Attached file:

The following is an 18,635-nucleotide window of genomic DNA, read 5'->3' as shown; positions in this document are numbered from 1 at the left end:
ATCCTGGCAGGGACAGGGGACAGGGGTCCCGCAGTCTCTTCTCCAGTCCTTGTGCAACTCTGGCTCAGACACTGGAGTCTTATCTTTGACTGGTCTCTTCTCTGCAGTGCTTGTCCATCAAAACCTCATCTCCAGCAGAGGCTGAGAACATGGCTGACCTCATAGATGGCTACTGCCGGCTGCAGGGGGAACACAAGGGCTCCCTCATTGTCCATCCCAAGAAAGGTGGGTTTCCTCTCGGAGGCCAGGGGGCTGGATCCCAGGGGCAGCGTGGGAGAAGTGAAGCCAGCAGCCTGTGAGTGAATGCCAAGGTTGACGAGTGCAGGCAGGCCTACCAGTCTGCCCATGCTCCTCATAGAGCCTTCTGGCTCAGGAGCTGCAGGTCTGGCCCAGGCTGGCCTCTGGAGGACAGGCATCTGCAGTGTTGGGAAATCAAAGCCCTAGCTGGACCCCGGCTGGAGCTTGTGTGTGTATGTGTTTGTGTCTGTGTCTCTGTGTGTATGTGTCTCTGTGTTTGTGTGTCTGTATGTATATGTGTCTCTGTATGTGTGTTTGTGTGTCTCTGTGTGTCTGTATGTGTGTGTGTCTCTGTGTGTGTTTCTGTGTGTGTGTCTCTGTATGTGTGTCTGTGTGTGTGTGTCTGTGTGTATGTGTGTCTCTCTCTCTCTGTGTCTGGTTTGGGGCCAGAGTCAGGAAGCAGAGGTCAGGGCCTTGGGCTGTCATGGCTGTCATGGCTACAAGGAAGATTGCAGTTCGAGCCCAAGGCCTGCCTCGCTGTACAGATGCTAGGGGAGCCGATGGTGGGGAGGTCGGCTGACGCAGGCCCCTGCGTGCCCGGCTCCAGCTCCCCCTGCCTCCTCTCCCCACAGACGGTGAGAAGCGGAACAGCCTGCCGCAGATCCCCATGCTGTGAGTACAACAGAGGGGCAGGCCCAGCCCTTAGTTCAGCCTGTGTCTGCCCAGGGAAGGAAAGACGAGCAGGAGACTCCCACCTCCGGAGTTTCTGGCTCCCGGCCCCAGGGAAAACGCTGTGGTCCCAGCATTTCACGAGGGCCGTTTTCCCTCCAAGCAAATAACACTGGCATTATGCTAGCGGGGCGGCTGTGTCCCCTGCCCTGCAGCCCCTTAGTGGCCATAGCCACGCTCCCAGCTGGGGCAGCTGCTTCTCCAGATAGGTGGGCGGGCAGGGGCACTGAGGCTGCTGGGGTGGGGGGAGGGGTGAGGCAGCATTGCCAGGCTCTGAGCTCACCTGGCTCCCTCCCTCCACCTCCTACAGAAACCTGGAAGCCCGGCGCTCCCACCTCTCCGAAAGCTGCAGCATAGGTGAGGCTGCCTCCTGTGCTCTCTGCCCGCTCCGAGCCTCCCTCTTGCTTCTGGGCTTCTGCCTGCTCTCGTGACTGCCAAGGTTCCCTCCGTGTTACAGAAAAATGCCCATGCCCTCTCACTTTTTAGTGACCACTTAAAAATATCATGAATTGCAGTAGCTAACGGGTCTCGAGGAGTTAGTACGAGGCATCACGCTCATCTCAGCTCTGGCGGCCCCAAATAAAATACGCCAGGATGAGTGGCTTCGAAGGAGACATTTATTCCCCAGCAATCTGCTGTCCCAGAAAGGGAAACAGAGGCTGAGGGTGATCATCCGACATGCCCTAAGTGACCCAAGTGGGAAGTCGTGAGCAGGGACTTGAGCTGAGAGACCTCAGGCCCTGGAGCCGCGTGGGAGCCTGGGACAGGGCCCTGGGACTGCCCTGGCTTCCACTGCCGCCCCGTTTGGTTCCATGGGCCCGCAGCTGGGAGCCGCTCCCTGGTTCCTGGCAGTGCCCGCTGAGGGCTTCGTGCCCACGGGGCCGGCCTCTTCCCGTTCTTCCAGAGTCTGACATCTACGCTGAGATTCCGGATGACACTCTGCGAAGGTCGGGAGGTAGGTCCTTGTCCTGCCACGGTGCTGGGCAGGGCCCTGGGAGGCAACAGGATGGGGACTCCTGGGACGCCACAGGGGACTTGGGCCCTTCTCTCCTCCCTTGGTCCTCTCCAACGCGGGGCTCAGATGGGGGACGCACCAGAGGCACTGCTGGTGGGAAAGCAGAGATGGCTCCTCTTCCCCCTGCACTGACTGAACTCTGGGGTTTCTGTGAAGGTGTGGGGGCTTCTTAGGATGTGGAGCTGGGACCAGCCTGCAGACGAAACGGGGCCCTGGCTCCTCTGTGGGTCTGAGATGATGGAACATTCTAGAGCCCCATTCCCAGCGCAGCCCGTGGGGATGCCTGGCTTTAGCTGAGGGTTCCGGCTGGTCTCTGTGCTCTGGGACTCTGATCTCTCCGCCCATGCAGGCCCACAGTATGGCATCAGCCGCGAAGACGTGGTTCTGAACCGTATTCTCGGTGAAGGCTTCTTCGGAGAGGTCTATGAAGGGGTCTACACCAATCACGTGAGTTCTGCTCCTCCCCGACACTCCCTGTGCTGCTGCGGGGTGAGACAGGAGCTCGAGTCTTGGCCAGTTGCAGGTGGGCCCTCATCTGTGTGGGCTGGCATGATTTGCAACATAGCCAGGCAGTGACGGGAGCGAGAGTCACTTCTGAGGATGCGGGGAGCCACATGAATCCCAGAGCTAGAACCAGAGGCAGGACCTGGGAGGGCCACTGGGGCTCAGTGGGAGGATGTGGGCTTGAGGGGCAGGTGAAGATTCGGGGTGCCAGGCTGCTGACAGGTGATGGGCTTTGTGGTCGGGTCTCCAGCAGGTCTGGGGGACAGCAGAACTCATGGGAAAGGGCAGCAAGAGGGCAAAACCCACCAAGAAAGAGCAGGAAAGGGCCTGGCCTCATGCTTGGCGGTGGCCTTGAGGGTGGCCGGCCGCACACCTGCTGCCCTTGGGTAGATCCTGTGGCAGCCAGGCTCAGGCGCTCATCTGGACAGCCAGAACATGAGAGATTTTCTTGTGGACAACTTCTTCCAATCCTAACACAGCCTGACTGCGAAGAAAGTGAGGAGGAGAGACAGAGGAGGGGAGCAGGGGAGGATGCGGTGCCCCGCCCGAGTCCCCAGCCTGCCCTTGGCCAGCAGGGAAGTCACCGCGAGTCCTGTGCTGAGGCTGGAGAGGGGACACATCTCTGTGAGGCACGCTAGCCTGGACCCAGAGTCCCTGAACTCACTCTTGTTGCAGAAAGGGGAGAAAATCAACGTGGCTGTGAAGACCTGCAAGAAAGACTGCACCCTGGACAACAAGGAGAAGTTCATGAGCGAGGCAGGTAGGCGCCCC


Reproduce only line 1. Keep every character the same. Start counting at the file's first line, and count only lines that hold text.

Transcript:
The following is an 18,635-nucleotide window of genomic DNA, read 5'->3' as shown; positions in this document are numbered from 1 at the left end: